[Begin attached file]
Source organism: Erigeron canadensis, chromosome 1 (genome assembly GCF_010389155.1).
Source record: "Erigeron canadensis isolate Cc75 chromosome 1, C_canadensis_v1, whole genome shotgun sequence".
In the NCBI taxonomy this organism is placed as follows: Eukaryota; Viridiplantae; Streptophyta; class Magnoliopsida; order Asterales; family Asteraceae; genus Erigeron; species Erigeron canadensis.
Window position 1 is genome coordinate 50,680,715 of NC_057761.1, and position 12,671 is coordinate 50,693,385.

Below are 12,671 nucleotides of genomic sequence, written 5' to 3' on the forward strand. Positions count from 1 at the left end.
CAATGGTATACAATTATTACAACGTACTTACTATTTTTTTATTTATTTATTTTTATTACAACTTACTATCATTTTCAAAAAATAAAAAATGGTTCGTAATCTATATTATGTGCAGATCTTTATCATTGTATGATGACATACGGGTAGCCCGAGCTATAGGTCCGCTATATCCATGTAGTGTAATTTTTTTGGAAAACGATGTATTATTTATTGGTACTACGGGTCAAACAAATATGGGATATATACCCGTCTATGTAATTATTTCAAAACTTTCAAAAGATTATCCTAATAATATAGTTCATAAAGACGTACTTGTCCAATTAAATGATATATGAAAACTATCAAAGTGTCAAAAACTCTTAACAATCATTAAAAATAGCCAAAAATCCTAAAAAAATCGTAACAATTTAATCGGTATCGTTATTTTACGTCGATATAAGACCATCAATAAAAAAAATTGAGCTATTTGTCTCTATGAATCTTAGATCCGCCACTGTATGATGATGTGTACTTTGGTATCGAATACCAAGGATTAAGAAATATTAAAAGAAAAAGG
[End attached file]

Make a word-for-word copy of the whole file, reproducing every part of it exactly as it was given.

Source organism: Erigeron canadensis, chromosome 1 (genome assembly GCF_010389155.1).
Source record: "Erigeron canadensis isolate Cc75 chromosome 1, C_canadensis_v1, whole genome shotgun sequence".
In the NCBI taxonomy this organism is placed as follows: Eukaryota; Viridiplantae; Streptophyta; class Magnoliopsida; order Asterales; family Asteraceae; genus Erigeron; species Erigeron canadensis.
Window position 1 is genome coordinate 50,680,715 of NC_057761.1, and position 12,671 is coordinate 50,693,385.

Below are 12,671 nucleotides of genomic sequence, written 5' to 3' on the forward strand. Positions count from 1 at the left end.
CAATGGTATACAATTATTACAACGTACTTACTATTTTTTTATTTATTTATTTTTATTACAACTTACTATCATTTTCAAAAAATAAAAAATGGTTCGTAATCTATATTATGTGCAGATCTTTATCATTGTATGATGACATACGGGTAGCCCGAGCTATAGGTCCGCTATATCCATGTAGTGTAATTTTTTTGGAAAACGATGTATTATTTATTGGTACTACGGGTCAAACAAATATGGGATATATACCCGTCTATGTAATTATTTCAAAACTTTCAAAAGATTATCCTAATAATATAGTTCATAAAGACGTACTTGTCCAATTAAATGATATATGAAAACTATCAAAGTGTCAAAAACTCTTAACAATCATTAAAAATAGCCAAAAATCCTAAAAAAATCGTAACAATTTAATCGGTATCGTTATTTTACGTCGATATAAGACCATCAATAAAAAAAATTGAGCTATTTGTCTCTATGAATCTTAGATCCGCCACTGTATGATGATGTGTACTTTGGTATCGAATACCAAGGATTAAGAAATATTAAAAGAAAAAGG